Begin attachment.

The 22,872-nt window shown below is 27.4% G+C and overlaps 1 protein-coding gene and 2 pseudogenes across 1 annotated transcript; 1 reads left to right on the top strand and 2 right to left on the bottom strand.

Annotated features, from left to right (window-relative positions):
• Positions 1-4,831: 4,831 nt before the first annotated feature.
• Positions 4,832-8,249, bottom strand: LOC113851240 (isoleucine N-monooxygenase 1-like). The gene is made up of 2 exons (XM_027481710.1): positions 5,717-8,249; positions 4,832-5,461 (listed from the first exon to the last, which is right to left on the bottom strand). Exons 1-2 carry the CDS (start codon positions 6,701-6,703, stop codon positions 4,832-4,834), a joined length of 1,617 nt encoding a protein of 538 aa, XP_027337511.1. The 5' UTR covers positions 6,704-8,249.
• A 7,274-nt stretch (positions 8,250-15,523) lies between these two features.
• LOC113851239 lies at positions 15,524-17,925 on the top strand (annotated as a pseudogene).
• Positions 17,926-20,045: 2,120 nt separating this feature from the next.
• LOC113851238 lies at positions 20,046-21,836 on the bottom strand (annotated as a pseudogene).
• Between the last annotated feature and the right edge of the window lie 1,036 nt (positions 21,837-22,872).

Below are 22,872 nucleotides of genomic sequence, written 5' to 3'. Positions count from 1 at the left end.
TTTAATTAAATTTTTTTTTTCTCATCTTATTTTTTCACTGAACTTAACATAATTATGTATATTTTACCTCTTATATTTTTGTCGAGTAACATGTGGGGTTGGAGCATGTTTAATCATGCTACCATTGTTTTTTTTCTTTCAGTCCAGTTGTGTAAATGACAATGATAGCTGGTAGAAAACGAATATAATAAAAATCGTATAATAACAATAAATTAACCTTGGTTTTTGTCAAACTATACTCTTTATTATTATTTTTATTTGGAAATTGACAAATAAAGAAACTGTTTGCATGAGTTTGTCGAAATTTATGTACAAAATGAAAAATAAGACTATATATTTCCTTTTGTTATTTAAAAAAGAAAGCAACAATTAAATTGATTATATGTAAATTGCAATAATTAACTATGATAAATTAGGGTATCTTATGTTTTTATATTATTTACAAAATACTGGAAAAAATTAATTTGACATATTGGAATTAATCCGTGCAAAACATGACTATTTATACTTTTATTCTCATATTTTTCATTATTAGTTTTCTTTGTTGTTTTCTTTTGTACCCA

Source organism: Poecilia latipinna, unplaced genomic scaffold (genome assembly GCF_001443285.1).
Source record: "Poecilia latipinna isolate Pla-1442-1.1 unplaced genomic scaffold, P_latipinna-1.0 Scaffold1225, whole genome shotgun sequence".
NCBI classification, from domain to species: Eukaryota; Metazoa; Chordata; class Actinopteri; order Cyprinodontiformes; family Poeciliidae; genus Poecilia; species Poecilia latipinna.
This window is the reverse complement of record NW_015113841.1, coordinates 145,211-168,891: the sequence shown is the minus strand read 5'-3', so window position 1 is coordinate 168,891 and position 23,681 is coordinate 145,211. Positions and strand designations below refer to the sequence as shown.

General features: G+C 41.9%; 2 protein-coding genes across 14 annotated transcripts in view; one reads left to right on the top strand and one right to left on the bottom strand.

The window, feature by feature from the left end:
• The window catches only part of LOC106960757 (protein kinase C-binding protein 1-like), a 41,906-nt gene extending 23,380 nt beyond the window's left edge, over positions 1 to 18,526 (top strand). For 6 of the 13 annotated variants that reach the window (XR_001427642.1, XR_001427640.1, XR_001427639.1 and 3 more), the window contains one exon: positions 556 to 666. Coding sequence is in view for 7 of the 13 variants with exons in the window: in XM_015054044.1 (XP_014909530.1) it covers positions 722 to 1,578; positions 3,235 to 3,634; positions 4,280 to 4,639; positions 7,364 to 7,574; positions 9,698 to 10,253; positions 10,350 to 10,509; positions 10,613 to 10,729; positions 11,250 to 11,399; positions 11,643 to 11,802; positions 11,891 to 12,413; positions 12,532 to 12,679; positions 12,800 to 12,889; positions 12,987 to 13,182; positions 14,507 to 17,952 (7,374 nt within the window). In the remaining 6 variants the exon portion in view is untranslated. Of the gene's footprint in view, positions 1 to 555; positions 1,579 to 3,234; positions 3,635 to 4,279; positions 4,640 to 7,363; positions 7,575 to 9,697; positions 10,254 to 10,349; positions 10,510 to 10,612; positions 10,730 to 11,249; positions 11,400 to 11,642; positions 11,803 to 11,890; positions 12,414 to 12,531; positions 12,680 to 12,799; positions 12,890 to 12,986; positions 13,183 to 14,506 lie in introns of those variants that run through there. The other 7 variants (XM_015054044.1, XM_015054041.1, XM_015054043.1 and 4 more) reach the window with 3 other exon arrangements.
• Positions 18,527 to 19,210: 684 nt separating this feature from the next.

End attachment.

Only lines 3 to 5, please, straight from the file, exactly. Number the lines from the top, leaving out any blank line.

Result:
• Positions 1-4,831: 4,831 nt before the first annotated feature.
• Positions 4,832-8,249, bottom strand: LOC113851240 (isoleucine N-monooxygenase 1-like). The gene is made up of 2 exons (XM_027481710.1): positions 5,717-8,249; positions 4,832-5,461 (listed from the first exon to the last, which is right to left on the bottom strand). Exons 1-2 carry the CDS (start codon positions 6,701-6,703, stop codon positions 4,832-4,834), a joined length of 1,617 nt encoding a protein of 538 aa, XP_027337511.1. The 5' UTR covers positions 6,704-8,249.
• A 7,274-nt stretch (positions 8,250-15,523) lies between these two features.